Thursday, October 08, 2015
“Gender-Reversing” the Scriptures
Watch the video at the following URL:
This is the first time that I have ever heard a preacher preach against remarriage after divorce. Up until now, I thought that I was the only one who believed what the Scriptures teach about this. Some preachers teach that remarriage after divorce is wrong in theory, but they make so many exceptions that they may as well not bother to believe the original principle. But this is not true of James Merritt. He teaches the hardline position that fornication is the only reason for a divorce that would make it justifiable to marry another afterwards. He correctly teaches that things like alcoholism, physical abuse, gambling, etc. are legitimate reasons for a woman to leave her husband, but not to marry another man. I also like that he teaches that just because a remarriage might not break an explicit commandment of God, that doesn’t necessarily mean that it is right or justified.
However, the Bible actually only teaches that if a man puts away his wife for any reason except fornication and then marries another woman, he commits adultery (see Matthew 19:9) and that if a man marries a woman who has been put away (Matthew 5:32, Luke 16:18) or a woman who put away her husband (Mark 10:12) it is adultery. In other words, the exception for fornication is only for the remarriage of a man, not the remarriage of a woman in that situation.
But Merritt uses the following argument to try to prove that if you reverse the genders in Matthew 19:9, resulting statement will still be true. Such a “gender-reversed” statement would read :
And I say unto you, Whosoever shall put away her husband because, except it be for fornication, and shall marry another, committeth adultery...
He says that Jesus wouldn’t have talked about a woman divorcing (putting away) her husband because women were not allowed to do that at that time. This argument has several flaws.
1. Even though women were not allowed to divorce their husbands, that doesn’t necessarily mean that sometimes they didn’t do it anyway!
2. The argument assumes that Jesus was exclusively directing his words to the people living in Israel (or that general part of the world) at that particular time. In other words, the Creator of universe was completely unaware that his words would be written down and read by hundreds of millions people from many different cultures and centuries including those in which women could divorce their husbands. In reality, Jesus’ words are timeless teachings that don’t generally need any “cultural interpretation”.
3. The argument simply doesn’t logically follow from the fact he asserts. Hypothetically speaking, Jesus may have omitted the hypothetical “gender-reversed” statement above for the reason that Merritt suggests. But he offers no proof that the reason isn’t something else. The “something else” could very well be that the statement isn’t actually true, couldn’t it?
4. But the strongest evidence that this argument should be rejected is that Jesus does in fact specifically teach in Mark 10:12 that if a woman puts away her husband, it is adultery for a man to marry her (with no exception for fornication given). How can you say “Jesus wouldn’t have talked about this…”, if he did in fact talk about it? In all likelihood, the words which Jesus spoke in Matthew 19:9 and Mark 10:12 (and Luke 16:18 as well) were contained in the very same discourse that Jesus was having with the people.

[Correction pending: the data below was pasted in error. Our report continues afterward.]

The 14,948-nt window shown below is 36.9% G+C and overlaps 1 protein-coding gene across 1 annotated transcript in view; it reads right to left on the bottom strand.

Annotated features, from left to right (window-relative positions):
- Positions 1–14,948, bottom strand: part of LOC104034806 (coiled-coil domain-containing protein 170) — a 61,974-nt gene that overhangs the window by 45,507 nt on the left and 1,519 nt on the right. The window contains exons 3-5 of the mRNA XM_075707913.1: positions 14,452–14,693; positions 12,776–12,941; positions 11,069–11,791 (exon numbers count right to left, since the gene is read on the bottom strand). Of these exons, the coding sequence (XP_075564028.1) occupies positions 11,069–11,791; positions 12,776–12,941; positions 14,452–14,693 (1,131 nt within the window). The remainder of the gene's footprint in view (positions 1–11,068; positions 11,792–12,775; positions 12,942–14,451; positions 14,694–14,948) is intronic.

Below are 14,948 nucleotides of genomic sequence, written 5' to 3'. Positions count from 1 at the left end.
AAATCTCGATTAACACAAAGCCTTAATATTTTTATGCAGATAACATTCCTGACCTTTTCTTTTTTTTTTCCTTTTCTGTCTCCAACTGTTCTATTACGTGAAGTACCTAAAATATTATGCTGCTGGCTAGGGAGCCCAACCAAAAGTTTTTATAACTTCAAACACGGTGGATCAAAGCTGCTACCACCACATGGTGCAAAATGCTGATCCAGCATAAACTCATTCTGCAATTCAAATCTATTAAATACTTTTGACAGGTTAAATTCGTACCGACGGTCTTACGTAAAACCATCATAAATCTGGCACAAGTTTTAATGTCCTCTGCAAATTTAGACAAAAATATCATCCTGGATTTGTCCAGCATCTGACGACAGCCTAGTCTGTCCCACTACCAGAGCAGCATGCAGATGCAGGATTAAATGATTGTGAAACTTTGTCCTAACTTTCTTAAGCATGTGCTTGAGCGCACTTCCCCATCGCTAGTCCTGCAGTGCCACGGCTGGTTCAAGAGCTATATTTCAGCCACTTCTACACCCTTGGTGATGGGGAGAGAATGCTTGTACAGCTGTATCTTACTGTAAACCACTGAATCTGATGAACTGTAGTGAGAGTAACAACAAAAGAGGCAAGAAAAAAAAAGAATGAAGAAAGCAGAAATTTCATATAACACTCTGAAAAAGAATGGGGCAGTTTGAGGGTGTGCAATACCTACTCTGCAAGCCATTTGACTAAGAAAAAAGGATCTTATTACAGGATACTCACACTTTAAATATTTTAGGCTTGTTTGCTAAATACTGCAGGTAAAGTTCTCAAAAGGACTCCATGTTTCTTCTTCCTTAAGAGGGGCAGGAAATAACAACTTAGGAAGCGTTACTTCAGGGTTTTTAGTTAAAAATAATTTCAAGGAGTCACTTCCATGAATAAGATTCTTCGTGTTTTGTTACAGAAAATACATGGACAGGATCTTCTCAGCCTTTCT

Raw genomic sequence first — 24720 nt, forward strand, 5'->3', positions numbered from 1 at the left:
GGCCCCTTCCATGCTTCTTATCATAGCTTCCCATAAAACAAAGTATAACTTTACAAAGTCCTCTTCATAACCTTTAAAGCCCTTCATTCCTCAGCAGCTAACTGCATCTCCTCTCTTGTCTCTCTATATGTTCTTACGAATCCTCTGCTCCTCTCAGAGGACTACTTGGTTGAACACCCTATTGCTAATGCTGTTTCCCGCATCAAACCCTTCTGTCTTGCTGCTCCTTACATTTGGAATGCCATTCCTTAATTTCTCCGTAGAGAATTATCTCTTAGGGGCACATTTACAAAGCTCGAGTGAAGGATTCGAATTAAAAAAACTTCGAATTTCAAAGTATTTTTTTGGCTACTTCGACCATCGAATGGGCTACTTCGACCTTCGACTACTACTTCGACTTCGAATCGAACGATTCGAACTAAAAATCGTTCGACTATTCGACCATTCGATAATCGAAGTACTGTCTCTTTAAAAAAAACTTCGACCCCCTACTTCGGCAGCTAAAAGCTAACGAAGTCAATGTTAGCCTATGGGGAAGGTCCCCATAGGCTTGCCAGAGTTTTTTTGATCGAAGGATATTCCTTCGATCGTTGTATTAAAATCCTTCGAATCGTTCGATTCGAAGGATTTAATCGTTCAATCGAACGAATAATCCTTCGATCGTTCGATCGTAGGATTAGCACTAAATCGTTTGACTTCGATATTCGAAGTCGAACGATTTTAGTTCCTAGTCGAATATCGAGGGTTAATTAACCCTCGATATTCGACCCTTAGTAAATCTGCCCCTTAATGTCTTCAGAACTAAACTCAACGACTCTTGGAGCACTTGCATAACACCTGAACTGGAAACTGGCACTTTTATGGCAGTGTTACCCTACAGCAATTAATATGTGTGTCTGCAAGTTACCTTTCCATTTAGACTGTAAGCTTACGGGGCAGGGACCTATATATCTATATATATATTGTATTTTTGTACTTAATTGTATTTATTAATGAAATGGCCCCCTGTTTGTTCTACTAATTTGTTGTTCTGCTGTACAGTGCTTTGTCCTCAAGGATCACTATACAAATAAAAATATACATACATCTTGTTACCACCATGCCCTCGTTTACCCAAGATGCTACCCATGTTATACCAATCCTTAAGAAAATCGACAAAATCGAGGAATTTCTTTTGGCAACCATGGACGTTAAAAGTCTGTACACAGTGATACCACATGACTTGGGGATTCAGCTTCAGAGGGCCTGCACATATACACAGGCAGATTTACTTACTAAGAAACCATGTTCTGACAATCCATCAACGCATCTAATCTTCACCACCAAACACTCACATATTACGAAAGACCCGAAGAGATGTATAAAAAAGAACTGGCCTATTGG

1. Same as 1. above.
2. The Holy Spirit guided the New Testament authors when they wrote the books of the New Testament. There is even more reason to believe that the Holy Spirit knew that the words would be read by generations to come. Therefore there would be no reason to omit the hypothetical statement if Jesus had actually said it.
3. Analogous to 3. above.
4. Same as 4. above.
Another possible consequence of this “gender-reversing” of the text is that a man cannot remarry if his wife left him without his consent (i.e. if the wife put her husband away). A “gender-reversed” version of the last part of Matthew 5:32 would read, “whosoever shall marry him that is divorced committeth adultery…” While there are many cases in which such a marriage really wouldn’t be right, it places an unnecessary restriction on some men which God does not require.
Of course there are places in the Scripture where masculine forms of words are used when they are intended to apply to both men and women. For example in Galatians 6:7 (KJV):
There is a common sense, easy to understand hermeneutic for understanding biblical gender usage conventions.
1. Whenever feminine forms are used (referring to people), it always talking about females and never males regardless of the context.
2. Whenever a masculine form refers to a relationship to a woman (i.e. husband) or other family relationship (i.e. father or son) it is only talking about males.
3. If the context of the passage is about relationships between men and women (not necessarily romantic or sexual relationships) then the masculine forms are referring only to males.
4. A masculine form may refer to a specific person or specific group of males. This usually will be clear from the context.
5. Otherwise uses of masculine forms usually refer to both males and females in most Bible translations. Whenever this is not the case, it will be obvious from the context.
The idea that rules for marriage, divorce and remarriage after divorce are different for men and women is an idea that may be hard for people to accept, especially in this modern age of “gender equality”. But time and time again, history has borne out that we need to trust Jesus completely. Monkeying around with Jesus’ words always causes a great deal of harm.